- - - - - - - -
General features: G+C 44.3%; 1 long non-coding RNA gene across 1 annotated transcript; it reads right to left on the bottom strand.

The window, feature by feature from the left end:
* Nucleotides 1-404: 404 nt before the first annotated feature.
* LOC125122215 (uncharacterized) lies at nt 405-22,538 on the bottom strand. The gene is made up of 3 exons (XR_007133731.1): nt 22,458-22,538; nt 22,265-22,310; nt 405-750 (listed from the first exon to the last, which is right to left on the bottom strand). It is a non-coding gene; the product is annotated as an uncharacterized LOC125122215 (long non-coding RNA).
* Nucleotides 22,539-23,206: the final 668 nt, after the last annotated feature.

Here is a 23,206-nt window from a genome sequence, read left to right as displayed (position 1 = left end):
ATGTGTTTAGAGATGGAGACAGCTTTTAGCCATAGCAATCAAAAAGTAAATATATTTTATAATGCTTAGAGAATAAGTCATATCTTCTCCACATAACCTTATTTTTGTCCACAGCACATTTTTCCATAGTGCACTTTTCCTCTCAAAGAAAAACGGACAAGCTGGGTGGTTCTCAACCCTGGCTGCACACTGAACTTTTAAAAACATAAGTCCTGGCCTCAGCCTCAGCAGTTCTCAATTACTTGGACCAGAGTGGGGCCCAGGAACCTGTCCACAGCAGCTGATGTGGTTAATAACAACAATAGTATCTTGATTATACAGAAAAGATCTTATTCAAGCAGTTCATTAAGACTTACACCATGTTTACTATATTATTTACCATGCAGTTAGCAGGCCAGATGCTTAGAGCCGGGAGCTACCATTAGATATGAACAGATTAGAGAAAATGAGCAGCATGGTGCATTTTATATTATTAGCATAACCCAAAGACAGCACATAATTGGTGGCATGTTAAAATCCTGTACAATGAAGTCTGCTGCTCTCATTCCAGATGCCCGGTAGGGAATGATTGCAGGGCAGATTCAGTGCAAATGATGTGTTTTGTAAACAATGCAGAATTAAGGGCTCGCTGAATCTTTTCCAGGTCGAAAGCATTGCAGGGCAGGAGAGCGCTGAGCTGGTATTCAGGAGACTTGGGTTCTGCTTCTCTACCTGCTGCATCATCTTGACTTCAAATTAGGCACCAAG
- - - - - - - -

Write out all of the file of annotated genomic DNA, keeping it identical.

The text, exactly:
General features: G+C 44.3%; 1 long non-coding RNA gene across 1 annotated transcript; it reads right to left on the bottom strand.

The window, feature by feature from the left end:
* Nucleotides 1-404: 404 nt before the first annotated feature.
* LOC125122215 (uncharacterized) lies at nt 405-22,538 on the bottom strand. The gene is made up of 3 exons (XR_007133731.1): nt 22,458-22,538; nt 22,265-22,310; nt 405-750 (listed from the first exon to the last, which is right to left on the bottom strand). It is a non-coding gene; the product is annotated as an uncharacterized LOC125122215 (long non-coding RNA).
* Nucleotides 22,539-23,206: the final 668 nt, after the last annotated feature.

Here is a 23,206-nt window from a genome sequence, read left to right as displayed (position 1 = left end):
ATGTGTTTAGAGATGGAGACAGCTTTTAGCCATAGCAATCAAAAAGTAAATATATTTTATAATGCTTAGAGAATAAGTCATATCTTCTCCACATAACCTTATTTTTGTCCACAGCACATTTTTCCATAGTGCACTTTTCCTCTCAAAGAAAAACGGACAAGCTGGGTGGTTCTCAACCCTGGCTGCACACTGAACTTTTAAAAACATAAGTCCTGGCCTCAGCCTCAGCAGTTCTCAATTACTTGGACCAGAGTGGGGCCCAGGAACCTGTCCACAGCAGCTGATGTGGTTAATAACAACAATAGTATCTTGATTATACAGAAAAGATCTTATTCAAGCAGTTCATTAAGACTTACACCATGTTTACTATATTATTTACCATGCAGTTAGCAGGCCAGATGCTTAGAGCCGGGAGCTACCATTAGATATGAACAGATTAGAGAAAATGAGCAGCATGGTGCATTTTATATTATTAGCATAACCCAAAGACAGCACATAATTGGTGGCATGTTAAAATCCTGTACAATGAAGTCTGCTGCTCTCATTCCAGATGCCCGGTAGGGAATGATTGCAGGGCAGATTCAGTGCAAATGATGTGTTTTGTAAACAATGCAGAATTAAGGGCTCGCTGAATCTTTTCCAGGTCGAAAGCATTGCAGGGCAGGAGAGCGCTGAGCTGGTATTCAGGAGACTTGGGTTCTGCTTCTCTACCTGCTGCATCATCTTGACTTCAAATTAGGCACCAAG